Tuesday in the Eleventh Week of Ordinary Time

Acts 21:17-36

Becoming All Things to All People in Order to Win Some to Christ

Paul wrote to the Church at Corinth in his first letter: “For though I am free from all, I have made myself a servant to all, that I might win more of them.  To the Jews I became as a Jew, in order to win Jews.  To those under the law I became as one under the law (though not being myself under the law) that I might win those under the law.  To those outside the law I became as one outside the law (not being outside the law of God but under the law of Christ) that I might win those outside the law … I have become all things to all people, that by all means I might save some.  I do it all for the sake of the gospel, that I may share with them its blessings.”

This passage sheds light on what is before us.  The elders in the Jerusalem church gladly received Paul and rejoiced to hear of the conversion of the Gentiles.  But there was a problem: The Jewish believers (Christians) had heard that Paul was telling the Jews who became Christians in Gentile lands that they no longer needed to circumcise their sons or follow the law of Moses.  This was not true.  Paul regarded circumcision as a matter of indifference (1 Corinthians 7:9).  What he would not allow was that circumcision or keeping the law of Moses was a requirement for salvation because this ran afoul of justification by grace through faith in Christ alone.  In other words, if Jewish Christians wish to circumcise their sons and keep other Mosaic regulations, fine and well, as long as they understand that they are not saved by such observances nor make them a requirement of their Gentile brethren in the churches.

The elders of Jerusalem understood this, but rumors about Paul’s ministry had made matters difficult.  So to protect Paul and the integrity of the gospel, they ask Paul to pay the expenses of four men (Jewish Christians) who had taken the Nazirite vow (Numbers 6).  We note that Paul had taken such a vow on himself once before, though we do not know the exact cause (Acts 18:18).  Paul obliges, and as explained above, Paul compromised nothing in doing so: Paul would treat such a Mosaic regulation as a matter of indifference.  At the same time, Paul would also have to undergo a seven day purification process as a Jew who had spent a long time in Gentile lands.  As we see later in the passage, if the Jewish Christians were convinced, other Jews were not and an angry mob would have killed Paul had not Roman soldiers intervened.  But none of this mattered to Paul.  He would be as a Jew to Jews and as a Gentile to Gentiles for the purpose of winning some to Christ.  May we adopt the same attitude of the apostle.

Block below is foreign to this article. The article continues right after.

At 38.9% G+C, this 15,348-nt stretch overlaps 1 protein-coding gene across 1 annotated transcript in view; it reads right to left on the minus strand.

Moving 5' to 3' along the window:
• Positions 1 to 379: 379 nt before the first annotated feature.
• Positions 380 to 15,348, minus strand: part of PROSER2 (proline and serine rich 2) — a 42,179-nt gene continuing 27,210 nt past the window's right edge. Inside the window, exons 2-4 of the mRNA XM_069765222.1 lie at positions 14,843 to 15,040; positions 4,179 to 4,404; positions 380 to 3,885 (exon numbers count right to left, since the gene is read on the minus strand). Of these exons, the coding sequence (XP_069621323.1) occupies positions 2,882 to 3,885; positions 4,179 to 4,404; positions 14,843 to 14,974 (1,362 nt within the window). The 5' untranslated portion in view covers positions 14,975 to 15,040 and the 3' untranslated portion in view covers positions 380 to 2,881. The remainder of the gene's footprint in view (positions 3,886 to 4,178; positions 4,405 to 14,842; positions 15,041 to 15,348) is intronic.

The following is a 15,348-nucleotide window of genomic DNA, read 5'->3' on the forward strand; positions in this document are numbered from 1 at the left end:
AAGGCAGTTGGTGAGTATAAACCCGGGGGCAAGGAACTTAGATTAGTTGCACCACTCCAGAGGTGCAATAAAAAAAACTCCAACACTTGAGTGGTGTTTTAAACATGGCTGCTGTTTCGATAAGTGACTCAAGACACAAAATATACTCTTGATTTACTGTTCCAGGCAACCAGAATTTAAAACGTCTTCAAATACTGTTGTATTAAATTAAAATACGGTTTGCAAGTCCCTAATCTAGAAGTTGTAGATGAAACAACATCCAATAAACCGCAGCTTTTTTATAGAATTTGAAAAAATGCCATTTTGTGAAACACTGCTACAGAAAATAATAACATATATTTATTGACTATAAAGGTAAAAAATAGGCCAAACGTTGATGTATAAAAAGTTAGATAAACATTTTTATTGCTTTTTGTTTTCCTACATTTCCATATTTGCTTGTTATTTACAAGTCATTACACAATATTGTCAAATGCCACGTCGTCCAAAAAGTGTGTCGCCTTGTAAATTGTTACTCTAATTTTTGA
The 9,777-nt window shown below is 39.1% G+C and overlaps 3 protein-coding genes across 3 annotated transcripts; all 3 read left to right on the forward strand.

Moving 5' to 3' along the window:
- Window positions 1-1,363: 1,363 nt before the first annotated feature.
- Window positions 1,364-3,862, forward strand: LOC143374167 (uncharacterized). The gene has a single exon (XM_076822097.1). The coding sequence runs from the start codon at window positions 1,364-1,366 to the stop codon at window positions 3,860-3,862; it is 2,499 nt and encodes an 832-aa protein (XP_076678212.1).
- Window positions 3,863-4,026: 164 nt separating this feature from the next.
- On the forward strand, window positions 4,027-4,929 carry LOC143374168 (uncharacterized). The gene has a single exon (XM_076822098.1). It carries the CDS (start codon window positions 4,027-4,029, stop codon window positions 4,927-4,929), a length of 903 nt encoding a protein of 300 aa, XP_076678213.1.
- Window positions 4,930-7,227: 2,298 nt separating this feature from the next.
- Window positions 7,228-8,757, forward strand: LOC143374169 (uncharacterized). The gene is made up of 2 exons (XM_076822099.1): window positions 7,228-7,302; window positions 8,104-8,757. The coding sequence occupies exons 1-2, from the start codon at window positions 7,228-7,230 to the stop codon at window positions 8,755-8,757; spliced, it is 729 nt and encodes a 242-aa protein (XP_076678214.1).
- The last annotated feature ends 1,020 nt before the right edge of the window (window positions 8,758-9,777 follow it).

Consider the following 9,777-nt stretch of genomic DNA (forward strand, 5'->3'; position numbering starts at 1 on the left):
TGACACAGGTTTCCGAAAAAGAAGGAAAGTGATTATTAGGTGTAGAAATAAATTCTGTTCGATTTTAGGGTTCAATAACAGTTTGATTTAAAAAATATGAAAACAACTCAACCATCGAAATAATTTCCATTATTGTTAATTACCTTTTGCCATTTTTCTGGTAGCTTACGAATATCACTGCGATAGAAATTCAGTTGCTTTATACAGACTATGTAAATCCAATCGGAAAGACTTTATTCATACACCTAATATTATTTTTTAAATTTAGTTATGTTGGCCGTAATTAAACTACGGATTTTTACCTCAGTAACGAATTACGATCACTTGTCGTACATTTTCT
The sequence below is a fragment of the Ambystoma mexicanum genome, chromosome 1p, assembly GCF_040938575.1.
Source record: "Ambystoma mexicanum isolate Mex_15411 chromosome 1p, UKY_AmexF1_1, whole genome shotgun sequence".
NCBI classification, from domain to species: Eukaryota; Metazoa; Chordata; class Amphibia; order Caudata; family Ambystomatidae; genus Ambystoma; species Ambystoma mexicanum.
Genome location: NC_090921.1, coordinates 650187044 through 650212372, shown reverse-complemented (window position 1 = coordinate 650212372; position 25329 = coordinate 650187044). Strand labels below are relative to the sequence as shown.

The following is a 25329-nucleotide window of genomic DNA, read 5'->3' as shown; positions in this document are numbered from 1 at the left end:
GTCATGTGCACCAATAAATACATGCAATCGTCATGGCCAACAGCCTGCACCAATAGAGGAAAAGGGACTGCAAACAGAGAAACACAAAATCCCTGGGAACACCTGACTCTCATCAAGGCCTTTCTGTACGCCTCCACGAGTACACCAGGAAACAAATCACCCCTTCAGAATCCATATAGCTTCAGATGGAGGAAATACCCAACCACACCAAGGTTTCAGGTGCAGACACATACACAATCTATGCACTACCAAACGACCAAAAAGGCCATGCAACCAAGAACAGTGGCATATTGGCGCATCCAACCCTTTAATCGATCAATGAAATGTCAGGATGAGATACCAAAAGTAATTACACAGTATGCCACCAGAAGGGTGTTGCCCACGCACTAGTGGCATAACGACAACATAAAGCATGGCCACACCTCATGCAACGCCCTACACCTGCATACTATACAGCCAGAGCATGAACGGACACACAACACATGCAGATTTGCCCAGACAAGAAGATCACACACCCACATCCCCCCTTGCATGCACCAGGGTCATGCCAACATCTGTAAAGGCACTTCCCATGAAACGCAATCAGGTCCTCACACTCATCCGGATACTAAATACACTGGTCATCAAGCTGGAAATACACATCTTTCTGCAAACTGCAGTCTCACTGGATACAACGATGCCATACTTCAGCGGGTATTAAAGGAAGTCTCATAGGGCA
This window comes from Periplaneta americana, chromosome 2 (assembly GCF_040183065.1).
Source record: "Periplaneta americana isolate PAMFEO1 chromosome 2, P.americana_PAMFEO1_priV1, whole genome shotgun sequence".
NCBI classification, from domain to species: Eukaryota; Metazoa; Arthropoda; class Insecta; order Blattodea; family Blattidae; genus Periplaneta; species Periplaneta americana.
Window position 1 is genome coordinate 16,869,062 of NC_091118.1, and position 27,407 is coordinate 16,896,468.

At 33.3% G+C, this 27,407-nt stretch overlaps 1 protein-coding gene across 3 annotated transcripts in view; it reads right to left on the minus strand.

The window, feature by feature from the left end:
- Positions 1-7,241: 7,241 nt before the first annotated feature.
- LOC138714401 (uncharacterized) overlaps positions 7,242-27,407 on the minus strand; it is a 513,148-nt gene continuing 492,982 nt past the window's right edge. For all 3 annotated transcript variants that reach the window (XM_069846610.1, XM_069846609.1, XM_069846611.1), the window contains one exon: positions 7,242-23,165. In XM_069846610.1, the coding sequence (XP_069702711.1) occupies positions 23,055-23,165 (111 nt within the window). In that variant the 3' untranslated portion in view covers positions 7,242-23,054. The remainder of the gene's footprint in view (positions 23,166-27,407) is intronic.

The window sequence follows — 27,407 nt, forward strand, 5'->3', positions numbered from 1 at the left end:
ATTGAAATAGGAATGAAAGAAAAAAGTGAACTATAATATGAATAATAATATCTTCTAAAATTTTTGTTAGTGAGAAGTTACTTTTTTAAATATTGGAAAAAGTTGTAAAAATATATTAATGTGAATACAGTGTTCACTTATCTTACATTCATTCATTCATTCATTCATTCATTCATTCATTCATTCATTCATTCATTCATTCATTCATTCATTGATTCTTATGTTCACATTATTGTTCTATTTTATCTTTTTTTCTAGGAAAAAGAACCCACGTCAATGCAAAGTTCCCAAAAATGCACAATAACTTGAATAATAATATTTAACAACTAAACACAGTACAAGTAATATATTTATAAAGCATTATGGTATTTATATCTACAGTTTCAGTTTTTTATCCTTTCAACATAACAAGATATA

Author: The Reformed Baptist

My name is Stephen Taylor, ordained Baptist minister of eighteen years pastoral experience with a Ph.D. in Historical Theology from Southwestern Baptist Theological Seminary in Fort Worth, Texas. Better than that, I am married to a godly woman, Karla, who has been very patient with me since 1989. I have two daughters, both of whom I homeschooled for extended periods of time, who became godly young women, and who ran off and married godly young men, all of which is very proper. The oldest daughter has even seen fit to bless me with a grandson and a granddaughter, and my youngest daughter with a grandson, all three of whom are bundles of exceeding joy. As you can see, I am quite blessed. This website is dedicated to helping people grow in the wisdom and knowledge of our Lord Jesus Christ through the gift of writing that the Lord has given to me. It is specifically about helping His people grow in godliness, the theme you see repeated above. I write devotions with this aim and hope that they might be of some help to God’s people. Full disclosure: I am of a Reformed bent, meaning that my understanding of Scripture is primarily informed by the Reformers and their successors of the sixteenth and seventeenth centuries. However, as a student of church history and theology, I strive to remain true to that teaching handed down once for all unto the saints through every age of the Church. I like to think of myself as a “catholic” Christian, as the Reformers thought of themselves. At any rate, feel free to read, pray, and contact me if you wish, or correct me if need be. As you can see, I tend to follow the church year. Of course, I make no special claims about these devotions. I know very well that others have written better and plumbed the depths of God’s word with greater insight. But if my musings help someone draw closer to the Lord, well then, I have my reward. Blessings to you and may the God and Father of our Lord and Savior Jesus Christ speak to you that word which He knows you especially need to hear. Grace & peace, Stephen Taylor

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